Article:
Christian Themes

(Literary Essentials: Christian Fiction and Nonfiction)

In March, 1963, shortly before his death, Pope John XXIII formed a special commission of experts and married couples to examine questions of the correct regulation of births by married couples, prompted by such developments as the invention of the contraceptive pill. Taking into account the opinions of this commission and of bishops, experts, and others from throughout the world, Pope Paul VI wrote this encyclical. Addressed not only to Catholic clergy but also to all people, Humanae Vitae was meant to give a definitive answer to questions of married love and human procreation.

Humanae Vitae, although dealing with profound and controversial questions, is a succinct and serene document, organized into three sections. The first section introduces the questions of birth control raised by modern times and the competency of the Catholic Church and the pope to answer them. The second section presents these answers in a doctrinal fashion, drawing on sacred Scripture and Catholic tradition, especially the recently completed Second Vatican Council of the Catholic Church (1962-1965). The third and final section consists of the pope’s pastoral directives to scientists, public authorities, married couples, bishops, priests, and others.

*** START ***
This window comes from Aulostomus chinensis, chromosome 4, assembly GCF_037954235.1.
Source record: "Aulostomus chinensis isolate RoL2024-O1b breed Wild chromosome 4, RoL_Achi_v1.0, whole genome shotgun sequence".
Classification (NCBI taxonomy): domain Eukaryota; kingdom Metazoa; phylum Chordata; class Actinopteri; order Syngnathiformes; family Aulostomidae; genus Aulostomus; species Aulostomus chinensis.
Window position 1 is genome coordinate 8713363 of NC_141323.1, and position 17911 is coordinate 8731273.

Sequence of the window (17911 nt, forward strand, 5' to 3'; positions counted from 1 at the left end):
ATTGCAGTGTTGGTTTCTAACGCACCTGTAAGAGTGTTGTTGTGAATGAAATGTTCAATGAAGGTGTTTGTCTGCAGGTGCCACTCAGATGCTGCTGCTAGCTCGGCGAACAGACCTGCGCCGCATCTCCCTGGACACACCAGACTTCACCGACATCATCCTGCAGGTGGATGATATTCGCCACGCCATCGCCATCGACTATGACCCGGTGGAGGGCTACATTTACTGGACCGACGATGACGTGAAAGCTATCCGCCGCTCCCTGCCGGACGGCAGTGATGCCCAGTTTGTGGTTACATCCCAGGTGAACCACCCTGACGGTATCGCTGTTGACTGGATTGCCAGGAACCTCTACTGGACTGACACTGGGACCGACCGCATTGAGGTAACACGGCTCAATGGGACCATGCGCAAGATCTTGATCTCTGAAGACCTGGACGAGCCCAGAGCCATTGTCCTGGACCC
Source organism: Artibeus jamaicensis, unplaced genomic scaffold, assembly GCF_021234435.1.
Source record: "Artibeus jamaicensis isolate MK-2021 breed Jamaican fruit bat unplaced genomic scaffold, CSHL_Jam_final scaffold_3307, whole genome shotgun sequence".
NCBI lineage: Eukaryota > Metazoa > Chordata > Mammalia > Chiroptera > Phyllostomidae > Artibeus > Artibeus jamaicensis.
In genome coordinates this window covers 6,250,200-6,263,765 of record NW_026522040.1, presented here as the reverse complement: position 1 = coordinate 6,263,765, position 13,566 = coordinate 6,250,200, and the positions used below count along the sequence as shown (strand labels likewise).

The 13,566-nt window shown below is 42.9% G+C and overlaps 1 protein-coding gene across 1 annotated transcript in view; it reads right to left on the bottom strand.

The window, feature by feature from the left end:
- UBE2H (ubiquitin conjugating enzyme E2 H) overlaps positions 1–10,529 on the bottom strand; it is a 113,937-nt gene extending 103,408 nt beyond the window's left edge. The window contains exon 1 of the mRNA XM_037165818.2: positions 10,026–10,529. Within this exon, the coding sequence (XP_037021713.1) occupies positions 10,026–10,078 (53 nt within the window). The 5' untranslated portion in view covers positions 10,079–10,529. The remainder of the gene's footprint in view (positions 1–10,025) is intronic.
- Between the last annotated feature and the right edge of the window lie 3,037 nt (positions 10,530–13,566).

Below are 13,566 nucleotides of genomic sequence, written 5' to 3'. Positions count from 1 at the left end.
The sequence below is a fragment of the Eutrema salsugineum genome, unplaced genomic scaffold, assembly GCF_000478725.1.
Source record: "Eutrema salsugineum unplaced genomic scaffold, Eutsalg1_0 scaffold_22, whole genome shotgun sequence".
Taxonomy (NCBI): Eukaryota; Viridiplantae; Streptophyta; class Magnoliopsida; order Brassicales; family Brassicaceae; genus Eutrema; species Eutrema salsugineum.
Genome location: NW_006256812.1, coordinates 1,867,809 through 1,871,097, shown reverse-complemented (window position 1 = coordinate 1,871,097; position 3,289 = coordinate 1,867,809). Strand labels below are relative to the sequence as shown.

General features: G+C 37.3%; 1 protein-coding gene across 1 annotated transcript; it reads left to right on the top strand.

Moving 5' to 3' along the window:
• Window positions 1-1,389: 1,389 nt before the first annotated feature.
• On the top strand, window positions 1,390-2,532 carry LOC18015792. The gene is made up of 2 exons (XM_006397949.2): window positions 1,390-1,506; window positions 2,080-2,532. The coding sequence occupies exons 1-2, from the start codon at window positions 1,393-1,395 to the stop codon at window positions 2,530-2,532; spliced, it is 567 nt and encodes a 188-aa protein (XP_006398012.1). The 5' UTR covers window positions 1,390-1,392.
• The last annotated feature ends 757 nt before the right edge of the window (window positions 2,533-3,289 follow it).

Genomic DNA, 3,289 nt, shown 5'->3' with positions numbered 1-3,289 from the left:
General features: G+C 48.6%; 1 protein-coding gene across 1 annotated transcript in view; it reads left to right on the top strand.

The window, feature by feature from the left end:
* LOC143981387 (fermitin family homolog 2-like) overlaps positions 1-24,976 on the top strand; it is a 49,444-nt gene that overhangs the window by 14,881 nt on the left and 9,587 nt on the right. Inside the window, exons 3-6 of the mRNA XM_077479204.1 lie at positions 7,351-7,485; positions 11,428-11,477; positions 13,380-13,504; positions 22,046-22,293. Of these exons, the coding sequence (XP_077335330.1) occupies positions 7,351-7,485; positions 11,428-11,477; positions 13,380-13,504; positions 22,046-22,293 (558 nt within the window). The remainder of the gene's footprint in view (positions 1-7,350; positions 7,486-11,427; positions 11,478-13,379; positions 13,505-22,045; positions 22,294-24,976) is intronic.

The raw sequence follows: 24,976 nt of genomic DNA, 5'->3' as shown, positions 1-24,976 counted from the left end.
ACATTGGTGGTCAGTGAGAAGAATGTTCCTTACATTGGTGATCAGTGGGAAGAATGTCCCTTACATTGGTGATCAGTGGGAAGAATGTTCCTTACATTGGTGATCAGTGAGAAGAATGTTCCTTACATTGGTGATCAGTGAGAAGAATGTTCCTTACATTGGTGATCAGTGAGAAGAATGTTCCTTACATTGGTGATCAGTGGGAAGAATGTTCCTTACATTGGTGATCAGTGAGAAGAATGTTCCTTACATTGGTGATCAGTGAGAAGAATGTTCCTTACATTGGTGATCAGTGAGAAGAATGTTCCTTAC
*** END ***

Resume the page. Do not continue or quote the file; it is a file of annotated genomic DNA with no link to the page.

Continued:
Pope Paul begins this encyclical by asserting the authority of the Catholic Church and his authority as pope to interpret the moral teaching on marriage based on natural reason and divine revelation. By the natural law, Paul is referring to the whole moral law, which God has inscribed in the human heart, and which can be ascertained by reason. It is illumined and deepened by the Gospel but remains binding on all peoples and cultures. The question of transmission of life depends on a correct understanding of this natural law as it relates to married love. Marriage is divinely instituted and between Christians constitutes a sacramental sign of grace. Love within marriage is total, faithful, exclusive, and constituted until death. It is also fruitful in...

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(Literary Essentials: Christian Fiction and Nonfiction)

Sources for Further Study

Hebblewaite, Peter. Paul VI: The First Modern Pope. New York: Paulist Press, 1993. This lengthy biography of Pope Paul argues that the promulgation of Humanae Vitae was counterproductive and created divisiveness in the Catholic Church.

Hildebrand, Dietrich von. Love, Marriage, and the Catholic Conscience: Understanding the Church’s Teachings on Birth Control. Translated by Damien Fedoryka and John Crosby. Manchester, England: Sophia Institute Press, 1998. Originally published in 1969 as The Encyclical “Humanae Vitae”: A Sign of Contradiction, this logical and thoughtful explanation and defense of Humanae Vitae was written by a well-known professor of philosophy.